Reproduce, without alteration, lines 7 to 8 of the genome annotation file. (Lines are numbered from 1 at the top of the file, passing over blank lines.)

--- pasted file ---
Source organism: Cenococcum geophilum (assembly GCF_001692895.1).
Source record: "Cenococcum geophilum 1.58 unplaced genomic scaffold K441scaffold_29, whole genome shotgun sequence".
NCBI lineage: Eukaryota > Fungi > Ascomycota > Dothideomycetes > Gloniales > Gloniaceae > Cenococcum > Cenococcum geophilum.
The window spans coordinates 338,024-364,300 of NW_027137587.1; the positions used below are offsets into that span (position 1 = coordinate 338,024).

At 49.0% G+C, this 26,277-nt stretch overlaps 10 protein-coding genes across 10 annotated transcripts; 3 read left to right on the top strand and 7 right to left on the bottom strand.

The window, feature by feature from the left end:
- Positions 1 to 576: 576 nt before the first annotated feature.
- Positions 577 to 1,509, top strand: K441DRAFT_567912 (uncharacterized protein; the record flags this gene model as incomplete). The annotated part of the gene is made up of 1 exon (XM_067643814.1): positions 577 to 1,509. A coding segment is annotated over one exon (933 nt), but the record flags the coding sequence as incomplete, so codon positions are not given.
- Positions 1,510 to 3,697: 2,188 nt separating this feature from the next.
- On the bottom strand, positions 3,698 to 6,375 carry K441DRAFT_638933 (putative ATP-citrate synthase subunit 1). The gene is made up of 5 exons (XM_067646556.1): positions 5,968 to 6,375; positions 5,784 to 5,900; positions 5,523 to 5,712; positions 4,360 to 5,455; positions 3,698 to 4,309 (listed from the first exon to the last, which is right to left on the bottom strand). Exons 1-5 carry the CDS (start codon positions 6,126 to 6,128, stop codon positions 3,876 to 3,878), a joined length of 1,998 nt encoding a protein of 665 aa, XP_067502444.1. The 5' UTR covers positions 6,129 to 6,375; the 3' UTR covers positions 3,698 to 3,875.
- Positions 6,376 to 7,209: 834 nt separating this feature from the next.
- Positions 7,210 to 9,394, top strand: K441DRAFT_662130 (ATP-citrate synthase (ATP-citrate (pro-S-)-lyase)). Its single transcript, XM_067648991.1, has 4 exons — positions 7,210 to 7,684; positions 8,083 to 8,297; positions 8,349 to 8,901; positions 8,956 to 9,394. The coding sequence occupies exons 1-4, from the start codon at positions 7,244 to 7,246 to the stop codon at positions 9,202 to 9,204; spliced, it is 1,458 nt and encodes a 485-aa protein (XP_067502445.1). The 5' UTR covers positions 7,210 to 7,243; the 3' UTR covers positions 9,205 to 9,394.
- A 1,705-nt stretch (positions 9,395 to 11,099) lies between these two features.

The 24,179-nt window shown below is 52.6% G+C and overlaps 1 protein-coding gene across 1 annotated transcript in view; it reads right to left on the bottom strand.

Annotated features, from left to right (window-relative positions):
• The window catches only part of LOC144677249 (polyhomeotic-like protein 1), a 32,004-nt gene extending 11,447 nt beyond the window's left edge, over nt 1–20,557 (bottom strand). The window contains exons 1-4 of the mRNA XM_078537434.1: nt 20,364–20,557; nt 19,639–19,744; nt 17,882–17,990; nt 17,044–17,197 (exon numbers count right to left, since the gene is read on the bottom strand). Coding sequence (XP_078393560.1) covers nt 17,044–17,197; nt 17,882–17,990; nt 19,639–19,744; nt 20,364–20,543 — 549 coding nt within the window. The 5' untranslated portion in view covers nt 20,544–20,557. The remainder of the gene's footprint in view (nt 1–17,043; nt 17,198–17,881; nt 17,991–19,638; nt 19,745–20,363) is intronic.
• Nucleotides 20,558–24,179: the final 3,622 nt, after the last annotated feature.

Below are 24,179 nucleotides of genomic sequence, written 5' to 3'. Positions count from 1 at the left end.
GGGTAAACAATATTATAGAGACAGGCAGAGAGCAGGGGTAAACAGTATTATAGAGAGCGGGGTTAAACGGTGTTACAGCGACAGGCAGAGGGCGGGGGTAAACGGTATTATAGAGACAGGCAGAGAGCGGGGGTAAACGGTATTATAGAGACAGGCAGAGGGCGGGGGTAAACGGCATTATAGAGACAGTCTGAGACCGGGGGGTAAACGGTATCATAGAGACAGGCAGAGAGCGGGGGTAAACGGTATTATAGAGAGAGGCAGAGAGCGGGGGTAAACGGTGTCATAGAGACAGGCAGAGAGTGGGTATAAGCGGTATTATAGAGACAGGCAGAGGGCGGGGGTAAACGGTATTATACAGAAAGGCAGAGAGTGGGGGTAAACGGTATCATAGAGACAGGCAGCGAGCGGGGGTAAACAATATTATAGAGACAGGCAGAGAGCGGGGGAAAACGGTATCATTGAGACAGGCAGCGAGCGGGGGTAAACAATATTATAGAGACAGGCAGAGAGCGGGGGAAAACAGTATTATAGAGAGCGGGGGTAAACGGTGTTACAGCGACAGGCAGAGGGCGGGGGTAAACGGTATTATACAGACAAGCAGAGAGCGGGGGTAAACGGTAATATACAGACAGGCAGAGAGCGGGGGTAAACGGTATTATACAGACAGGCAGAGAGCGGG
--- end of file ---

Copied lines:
- Positions 1 to 576: 576 nt before the first annotated feature.
- Positions 577 to 1,509, top strand: K441DRAFT_567912 (uncharacterized protein; the record flags this gene model as incomplete). The annotated part of the gene is made up of 1 exon (XM_067643814.1): positions 577 to 1,509. A coding segment is annotated over one exon (933 nt), but the record flags the coding sequence as incomplete, so codon positions are not given.